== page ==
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Old 27-10-2011, 16:52   #318
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Re: Catamarans - Current Market Situation

Here's your competition
Catamaran 1990 Shuttleworth Super Cruiser Catamaran For Sale
About the same age and length and at 565,000 it is $100,000s less. I think you really need to lower your expectations. I do like your boat, though.
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Old 27-10-2011, 17:15   #319
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Re: Catamarans - Current Market Situation

I'm not sure how someone can sit behind a computer and comment that an asking price is $100,000 too high when they have never even set foot aboard the vessel !!
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Old 27-10-2011, 17:32   #320
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Re: Catamarans - Current Market Situation

ausaviator..... His asking price is $425,000 higher. I was trying to make the point that this other boat was hundreds of thousands of dollars less. BOB
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Old 27-10-2011, 19:58   #321
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Re: Catamarans - Current Market Situation

You can only armchair compare boats to a point. This particular boat is built as solid as a boat can be built and she's famous. I remember reading about her in her original configuration.
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Old 27-10-2011, 21:04   #322
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Re: Catamarans - Current Market Situation

I did a Yachtworld search on cats from 60' to 65' built from 1990 to 1995.
1990 (Sail) Multi-Hull Boats For Sale
It turned up 6 boats including the Shuttleworth and range in price from $544,000 to $840,000. Like it or not these boats are Damsls competion. A major problem with this boat will be the the unique rig and that will be a hard sell. I am not debating the merits of that system but just stating reality. Unusual boats need unusual buyers. I am an unusual buyer so it interests me but I would be more intested in one of these other boats for a quarter million less. He asked our opinion and that's mine. I still like the boat and really want to play with that rig. I think it's cool but it still is a 20 year old boat. BOB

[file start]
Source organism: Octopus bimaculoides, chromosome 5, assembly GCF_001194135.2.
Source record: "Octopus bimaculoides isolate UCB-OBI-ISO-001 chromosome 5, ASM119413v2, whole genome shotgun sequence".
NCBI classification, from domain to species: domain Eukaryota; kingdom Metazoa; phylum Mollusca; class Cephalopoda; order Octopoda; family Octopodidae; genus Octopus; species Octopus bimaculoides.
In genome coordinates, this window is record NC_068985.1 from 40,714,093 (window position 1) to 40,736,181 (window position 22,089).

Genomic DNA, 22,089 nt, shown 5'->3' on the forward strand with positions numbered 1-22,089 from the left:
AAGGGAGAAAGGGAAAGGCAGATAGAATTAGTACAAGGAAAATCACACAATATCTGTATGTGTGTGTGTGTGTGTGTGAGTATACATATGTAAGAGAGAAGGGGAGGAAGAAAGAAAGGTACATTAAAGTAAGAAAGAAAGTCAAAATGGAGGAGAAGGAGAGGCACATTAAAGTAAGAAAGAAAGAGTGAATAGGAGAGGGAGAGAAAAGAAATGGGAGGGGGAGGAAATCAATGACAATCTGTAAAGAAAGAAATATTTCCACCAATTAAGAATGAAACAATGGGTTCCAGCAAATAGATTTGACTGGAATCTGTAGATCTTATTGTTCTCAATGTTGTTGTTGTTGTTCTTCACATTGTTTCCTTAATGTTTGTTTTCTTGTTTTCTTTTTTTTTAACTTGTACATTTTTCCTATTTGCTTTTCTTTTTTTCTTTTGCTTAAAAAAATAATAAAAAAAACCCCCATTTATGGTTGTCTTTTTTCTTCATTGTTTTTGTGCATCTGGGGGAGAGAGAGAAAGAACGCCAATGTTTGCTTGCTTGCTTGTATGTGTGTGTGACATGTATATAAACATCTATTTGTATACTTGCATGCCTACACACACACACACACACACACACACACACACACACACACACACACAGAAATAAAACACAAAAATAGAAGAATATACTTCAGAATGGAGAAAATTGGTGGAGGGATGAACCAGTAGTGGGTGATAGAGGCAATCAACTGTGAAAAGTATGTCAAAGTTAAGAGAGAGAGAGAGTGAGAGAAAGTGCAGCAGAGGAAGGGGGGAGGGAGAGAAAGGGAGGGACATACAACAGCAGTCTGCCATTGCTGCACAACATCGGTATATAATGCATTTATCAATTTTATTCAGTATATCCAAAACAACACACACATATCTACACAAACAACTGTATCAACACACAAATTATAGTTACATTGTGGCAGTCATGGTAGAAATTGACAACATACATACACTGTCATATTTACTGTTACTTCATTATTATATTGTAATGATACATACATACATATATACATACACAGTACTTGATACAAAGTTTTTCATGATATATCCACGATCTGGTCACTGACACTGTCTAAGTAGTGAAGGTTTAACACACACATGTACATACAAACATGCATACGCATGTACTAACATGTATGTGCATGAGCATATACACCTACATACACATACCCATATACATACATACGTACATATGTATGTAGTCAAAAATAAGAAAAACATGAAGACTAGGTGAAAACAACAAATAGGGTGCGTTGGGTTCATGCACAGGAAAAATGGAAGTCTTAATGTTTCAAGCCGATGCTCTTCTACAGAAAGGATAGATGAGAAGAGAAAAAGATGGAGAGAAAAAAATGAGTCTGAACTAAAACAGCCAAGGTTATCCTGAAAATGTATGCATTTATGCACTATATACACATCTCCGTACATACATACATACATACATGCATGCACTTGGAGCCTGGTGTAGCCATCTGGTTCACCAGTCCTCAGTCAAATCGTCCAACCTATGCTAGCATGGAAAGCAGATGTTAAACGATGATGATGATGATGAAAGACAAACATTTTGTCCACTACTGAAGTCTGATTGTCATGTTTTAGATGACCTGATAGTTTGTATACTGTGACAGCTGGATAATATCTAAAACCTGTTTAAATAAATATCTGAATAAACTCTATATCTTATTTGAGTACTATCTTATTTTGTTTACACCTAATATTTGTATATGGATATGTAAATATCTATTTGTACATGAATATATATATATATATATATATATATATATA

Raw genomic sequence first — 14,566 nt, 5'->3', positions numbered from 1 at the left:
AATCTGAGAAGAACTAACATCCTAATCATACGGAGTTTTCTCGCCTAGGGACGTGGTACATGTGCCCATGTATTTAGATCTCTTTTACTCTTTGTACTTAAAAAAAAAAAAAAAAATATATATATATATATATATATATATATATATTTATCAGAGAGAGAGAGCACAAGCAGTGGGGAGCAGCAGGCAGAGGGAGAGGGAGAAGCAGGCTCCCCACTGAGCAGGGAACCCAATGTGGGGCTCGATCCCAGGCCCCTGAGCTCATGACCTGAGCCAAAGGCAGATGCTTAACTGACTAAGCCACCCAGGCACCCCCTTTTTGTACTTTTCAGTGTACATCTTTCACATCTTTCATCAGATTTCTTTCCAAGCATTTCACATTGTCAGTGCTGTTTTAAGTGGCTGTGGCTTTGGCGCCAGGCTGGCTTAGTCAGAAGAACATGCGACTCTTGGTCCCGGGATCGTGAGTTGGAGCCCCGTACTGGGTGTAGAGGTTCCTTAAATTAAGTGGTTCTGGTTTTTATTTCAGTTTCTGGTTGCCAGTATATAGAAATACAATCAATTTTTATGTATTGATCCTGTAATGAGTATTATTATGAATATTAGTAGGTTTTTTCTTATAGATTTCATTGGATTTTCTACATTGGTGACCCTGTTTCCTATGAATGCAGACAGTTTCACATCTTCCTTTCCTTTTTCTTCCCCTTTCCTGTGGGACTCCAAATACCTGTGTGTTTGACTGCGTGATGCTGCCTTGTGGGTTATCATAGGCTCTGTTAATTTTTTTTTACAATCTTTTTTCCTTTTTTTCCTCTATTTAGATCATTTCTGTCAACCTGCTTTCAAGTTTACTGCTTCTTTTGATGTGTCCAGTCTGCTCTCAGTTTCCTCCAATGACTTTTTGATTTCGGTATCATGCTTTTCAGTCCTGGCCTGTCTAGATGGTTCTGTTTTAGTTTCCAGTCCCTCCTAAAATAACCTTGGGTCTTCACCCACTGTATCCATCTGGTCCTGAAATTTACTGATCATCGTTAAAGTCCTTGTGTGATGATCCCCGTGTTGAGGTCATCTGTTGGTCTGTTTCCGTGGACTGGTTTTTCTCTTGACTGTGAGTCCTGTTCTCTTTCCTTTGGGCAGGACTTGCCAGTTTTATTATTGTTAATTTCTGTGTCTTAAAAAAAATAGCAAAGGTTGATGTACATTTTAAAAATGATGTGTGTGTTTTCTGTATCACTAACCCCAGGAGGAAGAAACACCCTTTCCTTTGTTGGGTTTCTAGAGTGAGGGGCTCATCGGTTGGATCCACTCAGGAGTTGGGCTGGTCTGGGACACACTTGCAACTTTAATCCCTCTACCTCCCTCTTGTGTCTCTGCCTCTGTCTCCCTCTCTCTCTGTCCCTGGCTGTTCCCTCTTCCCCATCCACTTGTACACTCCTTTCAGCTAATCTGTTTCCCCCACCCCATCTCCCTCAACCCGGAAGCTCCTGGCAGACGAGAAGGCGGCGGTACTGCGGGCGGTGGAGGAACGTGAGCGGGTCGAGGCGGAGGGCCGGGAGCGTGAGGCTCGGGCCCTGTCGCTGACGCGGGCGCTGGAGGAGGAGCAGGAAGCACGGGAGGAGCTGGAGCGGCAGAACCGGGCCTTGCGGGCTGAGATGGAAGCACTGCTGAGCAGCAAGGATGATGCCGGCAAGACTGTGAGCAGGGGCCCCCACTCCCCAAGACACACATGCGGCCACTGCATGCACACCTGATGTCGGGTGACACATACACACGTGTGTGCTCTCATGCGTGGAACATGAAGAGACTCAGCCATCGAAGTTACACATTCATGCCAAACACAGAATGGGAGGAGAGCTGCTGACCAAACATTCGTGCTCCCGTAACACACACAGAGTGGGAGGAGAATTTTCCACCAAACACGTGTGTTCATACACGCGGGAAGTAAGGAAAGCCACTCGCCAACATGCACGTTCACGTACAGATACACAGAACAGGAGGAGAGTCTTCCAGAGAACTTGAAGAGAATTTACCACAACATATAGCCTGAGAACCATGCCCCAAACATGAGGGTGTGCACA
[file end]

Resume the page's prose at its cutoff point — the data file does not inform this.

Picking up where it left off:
Going to my shrink 2 days in a row is making me crazy.
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Old 27-10-2011, 23:19   #323
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Re: Catamarans - Current Market Situation

Quote:
Originally Posted by Sand crab View Post
.....I still like the boat and really want to play with that rig. I think it's cool... BOB

Going to my shrink 2 days in a row is making me crazy.
Hey BOB a k a Sand crab,

Ya wanna play with my rig, it's gonna cost ya! More than the shrink but guaranteed better results. But serially, thanks for the advice and for looking up those other boats; even if it was for your own pleasure and enlightenment, it gives me some perspective. And yes, she is 20 years old...uh, it just occurred to me that I should try to find out just how many 20-year-old production cats there are out there, still afloat...of course, we can't see behind the pictures, can we?

Hey, I like to think of age as a positive thing...

Cheers, Tom
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Old 28-10-2011, 04:16   #324